According to two sources familiar with the deliberations, the White House climate adviser Gina McCarthy is planning to step down, likely ending a tenure marked by ambitious emissions targets but failure to secure major US carbon-cutting legislation.
McCarthy, 67, originally planned to stay in the White House for about a year, hoping to help federal agencies implement President Joe Biden's ambitious climate legislation, but those efforts have stalled due to intraparty opposition from key Democratic senators, including Joe Manchin.
McCarthy has already delayed her departure, and told a Reuters source that she plans to leave as soon as next month.
Vedant Patel, White House spokesman, said on Thursday: This is not true and there are no personnel announcements under way. He said in an email that Gina and her entire team are focused on delivering President Biden's clean energy agenda.
According to the New York Times and the Washington Post, McCarthy had told confidantes she was going to leave her job in the coming months, with the Times reporting that she was frustrated by the slow pace of climate progress. According to a December poll from December, 80% of Americans said that the Biden administration is doing too little to address climate change. McCarthy responded publicly to that sentiment in February, according to Politico, "We understand people's frustration." Would we all like to run faster and faster? We would. The White House did not respond immediately to a request for comment from the Guardian about McCarthy's plans.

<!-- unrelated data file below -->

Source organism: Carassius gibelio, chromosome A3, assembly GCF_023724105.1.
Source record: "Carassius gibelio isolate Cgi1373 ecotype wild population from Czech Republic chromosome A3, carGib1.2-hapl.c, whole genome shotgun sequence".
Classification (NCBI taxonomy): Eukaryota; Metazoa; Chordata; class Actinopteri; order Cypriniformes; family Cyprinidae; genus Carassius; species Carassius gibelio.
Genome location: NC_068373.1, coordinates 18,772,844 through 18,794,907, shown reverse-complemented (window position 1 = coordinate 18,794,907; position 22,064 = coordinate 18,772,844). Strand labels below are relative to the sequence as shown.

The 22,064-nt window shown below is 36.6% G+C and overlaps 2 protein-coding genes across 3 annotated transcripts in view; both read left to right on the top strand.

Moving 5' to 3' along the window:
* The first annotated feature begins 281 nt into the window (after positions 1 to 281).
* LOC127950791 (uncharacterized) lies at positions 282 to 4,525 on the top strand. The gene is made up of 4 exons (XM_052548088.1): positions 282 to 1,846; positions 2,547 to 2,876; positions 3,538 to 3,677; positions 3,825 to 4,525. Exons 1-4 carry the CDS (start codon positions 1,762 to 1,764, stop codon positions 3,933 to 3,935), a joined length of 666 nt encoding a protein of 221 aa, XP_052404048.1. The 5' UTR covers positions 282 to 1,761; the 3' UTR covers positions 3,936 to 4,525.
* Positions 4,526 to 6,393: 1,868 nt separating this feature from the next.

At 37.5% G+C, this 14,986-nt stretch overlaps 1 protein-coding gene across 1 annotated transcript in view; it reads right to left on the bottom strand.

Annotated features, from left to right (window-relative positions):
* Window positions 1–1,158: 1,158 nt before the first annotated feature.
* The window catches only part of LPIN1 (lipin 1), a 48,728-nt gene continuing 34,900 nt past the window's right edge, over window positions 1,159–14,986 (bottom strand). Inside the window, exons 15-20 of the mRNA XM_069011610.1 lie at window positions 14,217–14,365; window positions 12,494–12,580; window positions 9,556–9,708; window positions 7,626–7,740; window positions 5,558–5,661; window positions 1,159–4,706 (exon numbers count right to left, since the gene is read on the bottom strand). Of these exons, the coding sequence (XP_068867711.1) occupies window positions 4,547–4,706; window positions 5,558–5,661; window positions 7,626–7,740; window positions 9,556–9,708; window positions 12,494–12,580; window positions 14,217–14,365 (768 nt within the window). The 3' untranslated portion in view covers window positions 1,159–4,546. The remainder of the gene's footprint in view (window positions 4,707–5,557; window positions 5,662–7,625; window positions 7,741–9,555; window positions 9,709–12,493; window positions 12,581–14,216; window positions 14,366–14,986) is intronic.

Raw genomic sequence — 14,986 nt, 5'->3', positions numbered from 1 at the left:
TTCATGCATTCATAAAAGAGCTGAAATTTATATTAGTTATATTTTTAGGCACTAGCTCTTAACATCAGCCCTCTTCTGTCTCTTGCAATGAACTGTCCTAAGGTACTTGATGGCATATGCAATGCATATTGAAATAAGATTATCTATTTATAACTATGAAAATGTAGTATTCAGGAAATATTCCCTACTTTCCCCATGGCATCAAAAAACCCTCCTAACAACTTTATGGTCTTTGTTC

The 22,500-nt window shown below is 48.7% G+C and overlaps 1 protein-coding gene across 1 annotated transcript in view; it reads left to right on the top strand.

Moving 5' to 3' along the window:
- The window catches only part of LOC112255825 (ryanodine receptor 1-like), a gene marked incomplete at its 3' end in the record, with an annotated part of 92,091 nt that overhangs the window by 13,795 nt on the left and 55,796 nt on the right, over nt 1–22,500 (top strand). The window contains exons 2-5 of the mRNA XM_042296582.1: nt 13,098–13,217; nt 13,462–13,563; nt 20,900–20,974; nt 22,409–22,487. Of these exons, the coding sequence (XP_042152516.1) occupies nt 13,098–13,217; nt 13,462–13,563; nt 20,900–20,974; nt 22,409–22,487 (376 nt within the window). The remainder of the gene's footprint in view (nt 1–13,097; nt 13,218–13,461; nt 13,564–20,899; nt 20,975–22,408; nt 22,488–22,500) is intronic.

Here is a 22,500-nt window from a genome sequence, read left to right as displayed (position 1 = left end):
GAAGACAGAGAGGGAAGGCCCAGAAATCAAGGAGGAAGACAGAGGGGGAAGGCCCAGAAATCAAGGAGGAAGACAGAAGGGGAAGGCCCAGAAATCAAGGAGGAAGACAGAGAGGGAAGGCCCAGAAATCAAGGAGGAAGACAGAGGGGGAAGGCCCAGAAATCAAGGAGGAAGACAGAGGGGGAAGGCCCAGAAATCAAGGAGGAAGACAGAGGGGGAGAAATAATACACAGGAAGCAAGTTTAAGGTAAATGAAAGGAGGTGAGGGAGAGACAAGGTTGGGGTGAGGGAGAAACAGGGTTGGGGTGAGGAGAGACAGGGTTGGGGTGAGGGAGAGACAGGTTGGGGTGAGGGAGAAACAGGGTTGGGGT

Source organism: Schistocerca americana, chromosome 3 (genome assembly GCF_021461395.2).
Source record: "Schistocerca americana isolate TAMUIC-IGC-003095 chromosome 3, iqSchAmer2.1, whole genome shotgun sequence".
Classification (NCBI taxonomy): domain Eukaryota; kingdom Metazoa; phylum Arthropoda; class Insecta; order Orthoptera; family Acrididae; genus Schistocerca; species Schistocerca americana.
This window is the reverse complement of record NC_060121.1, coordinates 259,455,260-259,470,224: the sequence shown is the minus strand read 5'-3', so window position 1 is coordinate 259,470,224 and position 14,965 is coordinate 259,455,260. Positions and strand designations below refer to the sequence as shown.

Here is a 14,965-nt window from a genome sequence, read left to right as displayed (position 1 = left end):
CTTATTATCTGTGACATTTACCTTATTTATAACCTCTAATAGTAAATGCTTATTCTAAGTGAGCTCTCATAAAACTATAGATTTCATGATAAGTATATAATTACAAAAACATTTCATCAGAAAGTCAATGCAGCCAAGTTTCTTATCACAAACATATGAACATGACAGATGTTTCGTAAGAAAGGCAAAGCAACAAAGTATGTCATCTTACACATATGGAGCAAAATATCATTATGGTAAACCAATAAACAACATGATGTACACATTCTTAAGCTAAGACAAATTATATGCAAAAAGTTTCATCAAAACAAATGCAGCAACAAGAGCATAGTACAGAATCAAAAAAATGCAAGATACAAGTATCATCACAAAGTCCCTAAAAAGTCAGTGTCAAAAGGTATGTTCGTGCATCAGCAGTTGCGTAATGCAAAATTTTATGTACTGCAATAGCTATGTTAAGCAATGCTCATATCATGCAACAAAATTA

McCarthy, a former Environmental Protection Agency administrator during the Obama administration, was selected by Biden to lead domestic climate policy coordination at the White House. She serves as a domestic counterpart to John Kerry, whom Biden appointed as his special international envoy on climate change.
Her deputy, Ali Zaidi, who served as a climate policy adviser in the Obama White House, is seen as her likely replacement, according to the Washington Post.
Biden came into office with an ambitious climate agenda, pinned to a $555 billion plan to transition to cleaner energy in all aspects of American life. Before the policies stalled, McCarthy, a regulatory expert, was going to be tasked with implementing the plan across multiple agencies.
Biden had promised to remove fossil fuels from the nation, but he is now looking for ways to increase global supply of oil and other carbon-rich energy products, as a result of the Russian invasion of Ukraine and high gas prices that advisers see damaging his standing with voters.
McCarthy's position was a key demand by the liberal wing of the Democratic party and an example of Biden's commitment to the cause. It could be seen as a retreat from the environmental community if you don't replace her.